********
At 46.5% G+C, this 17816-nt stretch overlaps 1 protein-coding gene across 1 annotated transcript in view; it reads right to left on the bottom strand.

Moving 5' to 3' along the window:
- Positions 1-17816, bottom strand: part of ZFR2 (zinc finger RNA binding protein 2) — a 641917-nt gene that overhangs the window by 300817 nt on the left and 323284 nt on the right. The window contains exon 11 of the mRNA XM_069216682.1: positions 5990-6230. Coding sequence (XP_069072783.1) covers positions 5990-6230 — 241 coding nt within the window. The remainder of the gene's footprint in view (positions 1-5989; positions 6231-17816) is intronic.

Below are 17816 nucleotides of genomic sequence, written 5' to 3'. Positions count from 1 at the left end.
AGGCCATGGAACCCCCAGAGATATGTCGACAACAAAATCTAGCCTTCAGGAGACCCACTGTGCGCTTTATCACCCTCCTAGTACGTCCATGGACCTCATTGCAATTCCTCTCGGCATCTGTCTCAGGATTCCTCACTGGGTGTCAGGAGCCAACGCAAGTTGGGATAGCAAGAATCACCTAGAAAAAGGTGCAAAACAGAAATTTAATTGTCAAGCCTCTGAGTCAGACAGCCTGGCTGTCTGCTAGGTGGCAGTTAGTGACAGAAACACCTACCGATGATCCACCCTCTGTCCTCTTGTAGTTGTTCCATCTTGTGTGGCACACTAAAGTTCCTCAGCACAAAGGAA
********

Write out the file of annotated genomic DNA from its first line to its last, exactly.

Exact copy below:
At 46.5% G+C, this 17816-nt stretch overlaps 1 protein-coding gene across 1 annotated transcript in view; it reads right to left on the bottom strand.

Moving 5' to 3' along the window:
- Positions 1-17816, bottom strand: part of ZFR2 (zinc finger RNA binding protein 2) — a 641917-nt gene that overhangs the window by 300817 nt on the left and 323284 nt on the right. The window contains exon 11 of the mRNA XM_069216682.1: positions 5990-6230. Coding sequence (XP_069072783.1) covers positions 5990-6230 — 241 coding nt within the window. The remainder of the gene's footprint in view (positions 1-5989; positions 6231-17816) is intronic.

Below are 17816 nucleotides of genomic sequence, written 5' to 3'. Positions count from 1 at the left end.
AGGCCATGGAACCCCCAGAGATATGTCGACAACAAAATCTAGCCTTCAGGAGACCCACTGTGCGCTTTATCACCCTCCTAGTACGTCCATGGACCTCATTGCAATTCCTCTCGGCATCTGTCTCAGGATTCCTCACTGGGTGTCAGGAGCCAACGCAAGTTGGGATAGCAAGAATCACCTAGAAAAAGGTGCAAAACAGAAATTTAATTGTCAAGCCTCTGAGTCAGACAGCCTGGCTGTCTGCTAGGTGGCAGTTAGTGACAGAAACACCTACCGATGATCCACCCTCTGTCCTCTTGTAGTTGTTCCATCTTGTGTGGCACACTAAAGTTCCTCAGCACAAAGGAA